Quickly, I called for the translator to ask the lad why there were two babies in the manger. Crossing his arms in front of him and looking at this completed manger scene, the child began to repeat the story very seriously. For such a young boy, who had only heard the Christmas story once, he related the happenings accurately -- until he came to the part where Mary put the baby Jesus in the manger. Then Misha started to ad-lib.

He made up his own ending to the story as he said,

"And when Mary laid the baby in the manger, Jesus looked at me and asked me if I had a place to stay. I told him I have no mamma and I have no papa, so I don't have any place to stay. Then Jesus told me I could stay with Him. But I told him I couldn't, because I didn't have a gift to give Him like everybody else did. But I wanted to stay with Jesus so much, so I thought about what I had that maybe I could use for a gift. I thought maybe if I kept Him warm, that would be a good gift." So I asked Jesus, 'If I keep You warm, will that be a good enough gift?' And Jesus told me, 'If you keep Me warm, that will be the best gift anybody ever gave Me.' So I got into the manger, and then Jesus looked at me and He told me I could stay with Him -- for always."

As little Misha finished his story, his eyes brimmed full of tears that splashed down his little cheeks. Putting his hand over his face, his head dropped to the table and his shoulders shook as he sobbed and sobbed. The little orphan had found someone who would never abandon nor abuse him, someone who would stay with him -- for always.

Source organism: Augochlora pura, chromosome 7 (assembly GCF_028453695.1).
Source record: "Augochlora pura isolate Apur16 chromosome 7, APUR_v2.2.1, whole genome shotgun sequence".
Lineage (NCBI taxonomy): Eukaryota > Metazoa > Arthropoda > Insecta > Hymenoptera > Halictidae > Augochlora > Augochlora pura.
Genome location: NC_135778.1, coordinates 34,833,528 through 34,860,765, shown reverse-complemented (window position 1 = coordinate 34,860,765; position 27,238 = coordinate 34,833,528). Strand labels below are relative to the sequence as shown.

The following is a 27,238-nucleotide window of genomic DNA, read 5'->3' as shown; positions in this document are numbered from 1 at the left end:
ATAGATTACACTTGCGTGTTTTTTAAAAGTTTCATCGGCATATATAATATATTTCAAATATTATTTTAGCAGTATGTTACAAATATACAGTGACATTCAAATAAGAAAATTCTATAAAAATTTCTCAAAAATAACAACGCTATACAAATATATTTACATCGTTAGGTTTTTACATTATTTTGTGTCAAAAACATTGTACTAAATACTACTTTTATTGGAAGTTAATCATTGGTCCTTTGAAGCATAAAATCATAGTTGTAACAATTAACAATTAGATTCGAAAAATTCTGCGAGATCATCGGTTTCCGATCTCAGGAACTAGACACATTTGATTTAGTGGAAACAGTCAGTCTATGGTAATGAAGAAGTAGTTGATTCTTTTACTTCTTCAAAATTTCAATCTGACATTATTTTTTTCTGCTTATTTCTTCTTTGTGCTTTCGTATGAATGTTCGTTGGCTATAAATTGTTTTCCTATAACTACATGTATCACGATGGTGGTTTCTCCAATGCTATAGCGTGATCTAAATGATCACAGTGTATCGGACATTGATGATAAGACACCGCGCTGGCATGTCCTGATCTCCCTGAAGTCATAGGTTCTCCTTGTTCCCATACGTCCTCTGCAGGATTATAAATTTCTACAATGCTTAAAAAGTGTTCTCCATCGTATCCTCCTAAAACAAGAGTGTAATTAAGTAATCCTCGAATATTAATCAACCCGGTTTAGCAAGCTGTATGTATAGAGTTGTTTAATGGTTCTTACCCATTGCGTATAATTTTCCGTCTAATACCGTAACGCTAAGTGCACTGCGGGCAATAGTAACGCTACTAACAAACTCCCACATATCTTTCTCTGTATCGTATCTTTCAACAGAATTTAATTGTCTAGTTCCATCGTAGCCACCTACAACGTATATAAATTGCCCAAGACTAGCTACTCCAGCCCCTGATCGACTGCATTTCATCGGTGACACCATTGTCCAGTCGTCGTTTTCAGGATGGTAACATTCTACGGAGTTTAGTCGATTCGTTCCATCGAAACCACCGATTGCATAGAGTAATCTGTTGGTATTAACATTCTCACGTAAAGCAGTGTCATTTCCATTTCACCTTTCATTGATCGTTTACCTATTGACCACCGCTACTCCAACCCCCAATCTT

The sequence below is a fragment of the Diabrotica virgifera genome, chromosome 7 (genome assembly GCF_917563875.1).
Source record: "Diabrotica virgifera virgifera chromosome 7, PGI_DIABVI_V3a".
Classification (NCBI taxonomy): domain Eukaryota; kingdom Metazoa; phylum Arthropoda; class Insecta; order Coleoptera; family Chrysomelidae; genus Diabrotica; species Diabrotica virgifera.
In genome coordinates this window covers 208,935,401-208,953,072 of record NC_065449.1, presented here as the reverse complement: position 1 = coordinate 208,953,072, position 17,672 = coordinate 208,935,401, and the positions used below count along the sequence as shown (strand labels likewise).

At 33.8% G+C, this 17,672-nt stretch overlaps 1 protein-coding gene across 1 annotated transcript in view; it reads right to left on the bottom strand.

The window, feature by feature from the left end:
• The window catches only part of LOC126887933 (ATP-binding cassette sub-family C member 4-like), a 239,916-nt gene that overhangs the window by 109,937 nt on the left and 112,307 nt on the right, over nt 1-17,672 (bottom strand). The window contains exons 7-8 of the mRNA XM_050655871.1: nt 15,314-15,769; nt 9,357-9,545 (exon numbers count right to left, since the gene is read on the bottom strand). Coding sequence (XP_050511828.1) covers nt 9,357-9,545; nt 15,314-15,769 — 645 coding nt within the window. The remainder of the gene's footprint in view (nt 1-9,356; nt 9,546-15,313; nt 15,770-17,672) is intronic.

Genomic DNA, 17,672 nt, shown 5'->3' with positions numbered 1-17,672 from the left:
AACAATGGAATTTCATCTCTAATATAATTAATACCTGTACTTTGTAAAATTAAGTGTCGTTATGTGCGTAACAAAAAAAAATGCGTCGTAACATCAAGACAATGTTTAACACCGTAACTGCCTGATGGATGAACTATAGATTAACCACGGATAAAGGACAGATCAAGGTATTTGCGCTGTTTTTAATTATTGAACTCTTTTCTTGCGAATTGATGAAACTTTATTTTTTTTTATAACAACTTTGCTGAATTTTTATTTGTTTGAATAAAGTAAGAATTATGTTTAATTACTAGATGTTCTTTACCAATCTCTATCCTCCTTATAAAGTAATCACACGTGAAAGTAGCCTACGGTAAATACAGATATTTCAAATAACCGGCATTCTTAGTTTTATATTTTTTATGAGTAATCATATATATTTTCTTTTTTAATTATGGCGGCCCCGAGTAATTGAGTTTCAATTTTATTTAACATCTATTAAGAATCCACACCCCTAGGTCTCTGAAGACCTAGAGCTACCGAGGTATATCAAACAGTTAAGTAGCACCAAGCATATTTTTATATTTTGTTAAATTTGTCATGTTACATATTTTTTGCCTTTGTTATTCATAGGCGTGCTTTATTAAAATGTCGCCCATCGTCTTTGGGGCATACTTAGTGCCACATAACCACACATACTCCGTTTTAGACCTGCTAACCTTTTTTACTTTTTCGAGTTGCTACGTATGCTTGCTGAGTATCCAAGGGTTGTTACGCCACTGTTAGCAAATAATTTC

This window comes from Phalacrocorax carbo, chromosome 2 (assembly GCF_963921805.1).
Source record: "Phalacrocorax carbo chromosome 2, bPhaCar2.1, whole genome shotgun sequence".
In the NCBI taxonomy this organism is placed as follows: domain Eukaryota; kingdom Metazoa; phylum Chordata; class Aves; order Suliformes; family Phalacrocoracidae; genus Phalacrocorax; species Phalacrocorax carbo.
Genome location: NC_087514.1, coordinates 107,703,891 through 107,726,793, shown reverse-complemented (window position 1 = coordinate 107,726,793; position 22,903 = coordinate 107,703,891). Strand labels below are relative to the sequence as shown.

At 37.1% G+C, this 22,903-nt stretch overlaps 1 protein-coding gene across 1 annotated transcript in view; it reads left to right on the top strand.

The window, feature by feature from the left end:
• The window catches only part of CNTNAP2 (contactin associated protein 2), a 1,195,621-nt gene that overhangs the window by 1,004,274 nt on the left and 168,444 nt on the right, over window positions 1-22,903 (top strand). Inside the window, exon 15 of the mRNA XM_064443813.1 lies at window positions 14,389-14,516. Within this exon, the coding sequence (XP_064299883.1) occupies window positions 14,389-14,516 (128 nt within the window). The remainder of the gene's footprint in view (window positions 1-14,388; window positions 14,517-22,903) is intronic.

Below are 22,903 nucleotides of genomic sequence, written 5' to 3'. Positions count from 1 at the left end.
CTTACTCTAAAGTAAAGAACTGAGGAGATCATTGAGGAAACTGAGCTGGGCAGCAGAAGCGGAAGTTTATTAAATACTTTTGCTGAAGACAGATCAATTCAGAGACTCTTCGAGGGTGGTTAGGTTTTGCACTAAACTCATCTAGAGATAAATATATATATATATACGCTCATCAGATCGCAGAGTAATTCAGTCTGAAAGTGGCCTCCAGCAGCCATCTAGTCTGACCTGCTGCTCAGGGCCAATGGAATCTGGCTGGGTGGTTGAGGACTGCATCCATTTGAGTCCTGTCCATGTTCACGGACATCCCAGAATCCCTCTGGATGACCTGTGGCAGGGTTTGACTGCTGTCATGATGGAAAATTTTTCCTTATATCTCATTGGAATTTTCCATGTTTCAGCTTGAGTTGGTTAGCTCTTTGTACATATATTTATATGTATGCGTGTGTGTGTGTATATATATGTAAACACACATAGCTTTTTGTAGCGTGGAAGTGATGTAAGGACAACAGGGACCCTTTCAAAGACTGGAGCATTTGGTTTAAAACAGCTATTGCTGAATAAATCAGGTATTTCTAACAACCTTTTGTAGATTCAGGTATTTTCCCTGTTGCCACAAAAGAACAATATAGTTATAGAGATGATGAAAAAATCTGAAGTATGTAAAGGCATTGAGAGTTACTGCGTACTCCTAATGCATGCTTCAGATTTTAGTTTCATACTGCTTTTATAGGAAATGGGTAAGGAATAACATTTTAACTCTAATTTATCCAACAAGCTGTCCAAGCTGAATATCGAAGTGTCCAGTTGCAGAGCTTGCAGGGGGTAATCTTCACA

And the Teachers? They had learned the lesson they had come there to teach -- that it is not what you have in your life, but Who you have in your life that really counts. We all should give thanks for the people that "keep us"- in life - and for all of God's many blessings to us: freedom from want, life, love, togetherness, and for the enduring love of Jesus Christ, the one person who keeps us warm and safe for always. Author Unknown

May you all find blessings in this Third Advent Sunday and remember that you can have HIM also.

Marg

4 comments:

  1. It's so wonderful to have a manger scene that is child accessible. My friend has one especially for her grandkids to act out the story. The photo of Mac playing with yours is so special.

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  2. So glad the evening went well...and that the Bingo worked out as you had planned. Great picture of your grandchild playing..a wonderful moment in time to capture!

    Elma

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  3. What a touching story about the Russian orphan and the two babies in the manger! It would be great to have someone read it at our family gathering. (I know I wouldn't be able to get through it if I tried to read it!) Thanks for sharing it. Elsie

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  4. Family times are the best...glad you had a great evening. We jsut drove the Coquahala Highway today justy to spend some quality 'Christmas time' with family! And thanks for sharing the story.